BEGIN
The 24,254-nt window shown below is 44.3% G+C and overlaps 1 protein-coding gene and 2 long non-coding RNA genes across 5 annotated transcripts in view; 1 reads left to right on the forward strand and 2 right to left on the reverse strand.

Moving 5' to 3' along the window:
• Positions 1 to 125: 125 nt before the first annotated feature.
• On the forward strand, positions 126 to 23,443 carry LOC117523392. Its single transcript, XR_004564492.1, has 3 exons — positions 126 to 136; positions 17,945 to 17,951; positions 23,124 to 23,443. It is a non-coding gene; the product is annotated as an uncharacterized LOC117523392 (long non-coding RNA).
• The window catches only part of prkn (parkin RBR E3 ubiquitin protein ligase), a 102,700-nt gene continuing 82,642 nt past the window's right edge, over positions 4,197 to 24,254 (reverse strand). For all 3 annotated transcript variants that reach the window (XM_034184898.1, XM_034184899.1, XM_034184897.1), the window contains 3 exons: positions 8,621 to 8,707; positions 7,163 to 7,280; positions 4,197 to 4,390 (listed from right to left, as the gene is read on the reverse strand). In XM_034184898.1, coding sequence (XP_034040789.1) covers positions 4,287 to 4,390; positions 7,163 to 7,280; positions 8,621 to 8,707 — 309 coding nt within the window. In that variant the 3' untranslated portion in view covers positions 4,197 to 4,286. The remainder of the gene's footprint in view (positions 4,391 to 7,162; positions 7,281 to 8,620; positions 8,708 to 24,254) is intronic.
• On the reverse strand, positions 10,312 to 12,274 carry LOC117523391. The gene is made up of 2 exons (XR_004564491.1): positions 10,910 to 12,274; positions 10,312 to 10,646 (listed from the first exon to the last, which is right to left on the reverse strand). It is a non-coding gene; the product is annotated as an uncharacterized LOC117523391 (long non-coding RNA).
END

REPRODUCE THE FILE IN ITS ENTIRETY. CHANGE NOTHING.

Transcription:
The 24,254-nt window shown below is 44.3% G+C and overlaps 1 protein-coding gene and 2 long non-coding RNA genes across 5 annotated transcripts in view; 1 reads left to right on the forward strand and 2 right to left on the reverse strand.

Moving 5' to 3' along the window:
• Positions 1 to 125: 125 nt before the first annotated feature.
• On the forward strand, positions 126 to 23,443 carry LOC117523392. Its single transcript, XR_004564492.1, has 3 exons — positions 126 to 136; positions 17,945 to 17,951; positions 23,124 to 23,443. It is a non-coding gene; the product is annotated as an uncharacterized LOC117523392 (long non-coding RNA).
• The window catches only part of prkn (parkin RBR E3 ubiquitin protein ligase), a 102,700-nt gene continuing 82,642 nt past the window's right edge, over positions 4,197 to 24,254 (reverse strand). For all 3 annotated transcript variants that reach the window (XM_034184898.1, XM_034184899.1, XM_034184897.1), the window contains 3 exons: positions 8,621 to 8,707; positions 7,163 to 7,280; positions 4,197 to 4,390 (listed from right to left, as the gene is read on the reverse strand). In XM_034184898.1, coding sequence (XP_034040789.1) covers positions 4,287 to 4,390; positions 7,163 to 7,280; positions 8,621 to 8,707 — 309 coding nt within the window. In that variant the 3' untranslated portion in view covers positions 4,197 to 4,286. The remainder of the gene's footprint in view (positions 4,391 to 7,162; positions 7,281 to 8,620; positions 8,708 to 24,254) is intronic.
• On the reverse strand, positions 10,312 to 12,274 carry LOC117523391. The gene is made up of 2 exons (XR_004564491.1): positions 10,910 to 12,274; positions 10,312 to 10,646 (listed from the first exon to the last, which is right to left on the reverse strand). It is a non-coding gene; the product is annotated as an uncharacterized LOC117523391 (long non-coding RNA).